Today I am starting a new blog series. Over the next few weeks, and leading up to our Convention on April 24th and 25th, I hope it will give you useful insights into current topics.
I will be focusing on the influence of mobile technology and developments in the ECM market. At the conclusion of the blog series, I will present a solution that will help you deal with these changes. At the same time, I will share with you the thought process that inspired us to conceive, design, and develop new solutions in collaboration with innovative startups companies.
“The evolution of ECM and the influences of a mobile world.”
In 2013, even the most conservative company will have to acknowledge that the world has changed for good. The number of new startups boggles the mind. A growing cohort of young investors who have already successfully marketed a few good ideas push relentlessly towards new trends.
These days, technological trends are unlikely to arise from within major corporations with large teams. Instead, new ideas are adopted from the consumer market or from young employees. It is not without good reason that major analysts like Gartner or Forrester are committed to paradigms like Bring Your Own Device (BYOD).
Today virtually every household has at least one smartphone or tablet device (my house is about to get its fourth). These devices are loaded with apps that are successful because they are simple to use, have a minimalistic design, and make life easier for the user.
Over the past two years, these developments have penetrated the ECM market as well, but they will reach a new level of maturity only in 2013.
SAPERION itself has not been unaffected by this evolution. Personally, I have been active in the cloud sector for nearly three years and focus on the requirements for our products. Behind every successful app with huge numbers of users is a high-performance architecture and infrastructure. The primary concerns are availability and – extremely important in our business – data consistency (data leakage 0).
Twitter provides a good example. At just 140 characters per message, the service may appear simple on the surface. But in fact, it is supported by a very large and sometimes highly sophisticated environment hidden from the view of the average user. I am not aware of many systems that support more than 100 million active users and, at peak loads, receive and distribute 200 million tweets per day nearly in real-time.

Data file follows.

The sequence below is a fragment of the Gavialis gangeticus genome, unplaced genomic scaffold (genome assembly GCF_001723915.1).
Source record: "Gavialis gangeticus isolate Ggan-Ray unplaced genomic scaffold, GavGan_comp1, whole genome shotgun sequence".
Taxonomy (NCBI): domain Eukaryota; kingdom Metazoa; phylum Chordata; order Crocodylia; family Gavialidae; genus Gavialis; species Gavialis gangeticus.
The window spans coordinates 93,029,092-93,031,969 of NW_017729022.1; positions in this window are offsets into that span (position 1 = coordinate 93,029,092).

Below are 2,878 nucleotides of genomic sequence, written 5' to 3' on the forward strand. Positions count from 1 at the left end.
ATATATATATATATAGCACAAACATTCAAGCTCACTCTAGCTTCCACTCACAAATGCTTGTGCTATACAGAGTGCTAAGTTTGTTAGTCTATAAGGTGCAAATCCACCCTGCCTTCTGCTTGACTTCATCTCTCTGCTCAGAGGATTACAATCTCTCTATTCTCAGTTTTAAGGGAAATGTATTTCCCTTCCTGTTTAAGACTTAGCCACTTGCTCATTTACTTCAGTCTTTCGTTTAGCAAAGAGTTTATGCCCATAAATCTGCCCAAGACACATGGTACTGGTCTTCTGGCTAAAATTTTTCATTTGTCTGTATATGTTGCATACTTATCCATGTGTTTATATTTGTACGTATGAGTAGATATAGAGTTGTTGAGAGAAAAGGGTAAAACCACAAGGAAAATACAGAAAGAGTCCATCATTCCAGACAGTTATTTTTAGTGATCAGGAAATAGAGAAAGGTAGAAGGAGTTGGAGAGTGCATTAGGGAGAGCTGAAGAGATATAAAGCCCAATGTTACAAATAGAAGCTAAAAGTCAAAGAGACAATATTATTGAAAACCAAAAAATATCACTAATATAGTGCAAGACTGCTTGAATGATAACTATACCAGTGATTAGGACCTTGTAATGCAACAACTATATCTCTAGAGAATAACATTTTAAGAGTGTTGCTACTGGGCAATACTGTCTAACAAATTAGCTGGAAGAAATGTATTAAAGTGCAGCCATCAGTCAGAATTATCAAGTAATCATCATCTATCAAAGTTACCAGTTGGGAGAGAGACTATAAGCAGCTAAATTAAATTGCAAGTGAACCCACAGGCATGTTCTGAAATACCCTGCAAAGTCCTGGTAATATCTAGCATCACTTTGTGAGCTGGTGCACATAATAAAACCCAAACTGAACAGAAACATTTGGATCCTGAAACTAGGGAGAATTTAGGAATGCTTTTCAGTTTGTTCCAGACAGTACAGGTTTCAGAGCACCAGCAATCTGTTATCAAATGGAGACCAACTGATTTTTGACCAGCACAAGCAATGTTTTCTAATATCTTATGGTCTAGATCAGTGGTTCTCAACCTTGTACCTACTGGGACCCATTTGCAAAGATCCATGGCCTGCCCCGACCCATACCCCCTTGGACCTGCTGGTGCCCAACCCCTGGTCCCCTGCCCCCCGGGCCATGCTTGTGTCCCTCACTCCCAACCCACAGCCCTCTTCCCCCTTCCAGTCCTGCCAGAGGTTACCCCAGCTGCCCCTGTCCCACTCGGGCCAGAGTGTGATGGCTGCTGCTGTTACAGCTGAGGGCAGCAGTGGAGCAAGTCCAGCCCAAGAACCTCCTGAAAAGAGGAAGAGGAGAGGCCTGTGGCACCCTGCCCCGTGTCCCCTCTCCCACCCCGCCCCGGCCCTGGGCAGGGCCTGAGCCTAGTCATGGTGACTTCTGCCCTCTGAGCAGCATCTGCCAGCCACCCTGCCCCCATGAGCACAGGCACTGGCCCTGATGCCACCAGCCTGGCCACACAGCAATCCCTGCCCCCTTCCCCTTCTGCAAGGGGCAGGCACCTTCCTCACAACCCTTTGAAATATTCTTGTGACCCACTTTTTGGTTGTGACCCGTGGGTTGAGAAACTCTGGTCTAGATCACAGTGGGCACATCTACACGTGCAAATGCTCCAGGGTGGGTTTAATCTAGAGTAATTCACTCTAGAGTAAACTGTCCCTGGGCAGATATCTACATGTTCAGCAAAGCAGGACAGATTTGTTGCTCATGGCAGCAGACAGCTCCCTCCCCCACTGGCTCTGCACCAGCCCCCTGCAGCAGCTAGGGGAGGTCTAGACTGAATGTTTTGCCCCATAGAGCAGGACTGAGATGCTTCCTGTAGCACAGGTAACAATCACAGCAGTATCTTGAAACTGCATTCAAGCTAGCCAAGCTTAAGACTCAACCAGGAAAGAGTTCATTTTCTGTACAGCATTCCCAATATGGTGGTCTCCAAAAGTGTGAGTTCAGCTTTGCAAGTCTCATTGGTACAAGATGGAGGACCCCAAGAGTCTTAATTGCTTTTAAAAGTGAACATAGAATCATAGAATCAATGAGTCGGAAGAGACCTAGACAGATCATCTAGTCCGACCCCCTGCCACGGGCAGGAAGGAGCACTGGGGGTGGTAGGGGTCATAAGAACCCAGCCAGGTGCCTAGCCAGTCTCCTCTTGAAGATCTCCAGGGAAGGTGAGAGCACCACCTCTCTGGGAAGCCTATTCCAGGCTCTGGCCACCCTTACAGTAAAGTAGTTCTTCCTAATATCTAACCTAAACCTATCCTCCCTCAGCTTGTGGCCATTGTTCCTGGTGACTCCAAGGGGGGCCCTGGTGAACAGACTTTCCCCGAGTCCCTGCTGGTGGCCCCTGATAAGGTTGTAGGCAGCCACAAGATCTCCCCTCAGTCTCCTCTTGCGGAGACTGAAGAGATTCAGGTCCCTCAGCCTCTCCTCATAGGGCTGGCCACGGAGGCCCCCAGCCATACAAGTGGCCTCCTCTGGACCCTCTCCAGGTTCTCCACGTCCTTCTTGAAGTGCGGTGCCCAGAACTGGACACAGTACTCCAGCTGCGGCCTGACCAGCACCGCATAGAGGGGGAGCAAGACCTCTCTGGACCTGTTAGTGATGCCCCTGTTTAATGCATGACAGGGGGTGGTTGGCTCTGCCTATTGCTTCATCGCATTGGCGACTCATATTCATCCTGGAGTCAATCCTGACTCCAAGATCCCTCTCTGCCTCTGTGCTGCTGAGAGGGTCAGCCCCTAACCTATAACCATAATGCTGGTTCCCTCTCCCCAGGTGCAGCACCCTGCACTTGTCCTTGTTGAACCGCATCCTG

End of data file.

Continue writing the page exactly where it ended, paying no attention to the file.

But do I need such an environment for my accounts payable project? Not really. So why go through all the work and hassle?
It’s quite simple: In 2013 SAPERION will solve the problems associated with complex projects, seepage of knowledge, and the complexity of ECM clients. Both in our own business and among our customers we discover that knowledge is stored on employee computers or, if we’re lucky, in a file server or maybe even in an ECM system.
But we also see on a daily basis that our colleagues want to take documents with them, that salespeople wish to share project specifications with their partners, and that private users prefer to place sensitive documents in an electronic vault at a bank that they trust. We can already find scenarios and client applications for these situations, but their complexity frequently overburdens the end-users and forces them to focus on rules instead of results.
In my next blog post, I will explain how we jointly analyzed problems confronted by a variety of user profiles, collaborated on solutions, and ultimately described the requirements for a straightforward and intuitive product. Get an advance look at the product here.
About the author:
Daniel Manzke, Product Architect, has been active in the ECM market for more than ten years. As a sales consultant, he worked closely with customers and partners to plan complex projects, compiled requirements for products, and implemented the conclusions with product management and development.
Since 2011 he has served as the technical interface between sales, product management, and development. He is responsible for recording expectations from customers and partners and integrating these as technical requirements for the product while simultaneously observing and advancing the corporate strategy.
Coordinating closely with others, he plans the long-term development of new and innovative SAPERION products.